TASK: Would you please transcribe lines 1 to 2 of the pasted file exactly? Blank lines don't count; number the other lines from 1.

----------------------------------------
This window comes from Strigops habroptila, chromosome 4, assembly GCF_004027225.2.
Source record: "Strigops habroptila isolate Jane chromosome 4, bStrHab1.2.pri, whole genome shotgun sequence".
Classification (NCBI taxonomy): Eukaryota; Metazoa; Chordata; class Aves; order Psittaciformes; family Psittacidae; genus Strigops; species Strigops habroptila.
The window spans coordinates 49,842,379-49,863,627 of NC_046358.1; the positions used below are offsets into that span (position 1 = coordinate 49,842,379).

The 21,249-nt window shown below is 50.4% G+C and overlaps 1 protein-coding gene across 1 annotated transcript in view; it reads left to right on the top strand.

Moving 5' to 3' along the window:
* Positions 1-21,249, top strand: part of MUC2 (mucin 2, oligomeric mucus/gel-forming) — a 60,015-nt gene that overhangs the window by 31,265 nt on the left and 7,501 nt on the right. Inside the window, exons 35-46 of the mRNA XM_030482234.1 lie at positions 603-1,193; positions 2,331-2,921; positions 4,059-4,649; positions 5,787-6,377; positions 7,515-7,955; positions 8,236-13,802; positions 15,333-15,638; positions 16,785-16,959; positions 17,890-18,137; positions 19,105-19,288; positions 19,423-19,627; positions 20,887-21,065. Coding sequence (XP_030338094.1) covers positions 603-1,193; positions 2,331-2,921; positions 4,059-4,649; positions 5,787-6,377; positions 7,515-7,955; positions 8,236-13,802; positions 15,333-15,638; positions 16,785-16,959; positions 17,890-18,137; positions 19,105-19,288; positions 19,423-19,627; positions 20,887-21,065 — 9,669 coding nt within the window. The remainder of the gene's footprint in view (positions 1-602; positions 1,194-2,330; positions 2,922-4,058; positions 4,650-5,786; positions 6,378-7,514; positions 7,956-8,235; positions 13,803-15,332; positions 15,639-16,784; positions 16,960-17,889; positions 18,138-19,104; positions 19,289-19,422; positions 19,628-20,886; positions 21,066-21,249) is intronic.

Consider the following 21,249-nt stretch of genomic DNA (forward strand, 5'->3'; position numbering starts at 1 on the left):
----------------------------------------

This window comes from Strigops habroptila, chromosome 4, assembly GCF_004027225.2.
Source record: "Strigops habroptila isolate Jane chromosome 4, bStrHab1.2.pri, whole genome shotgun sequence".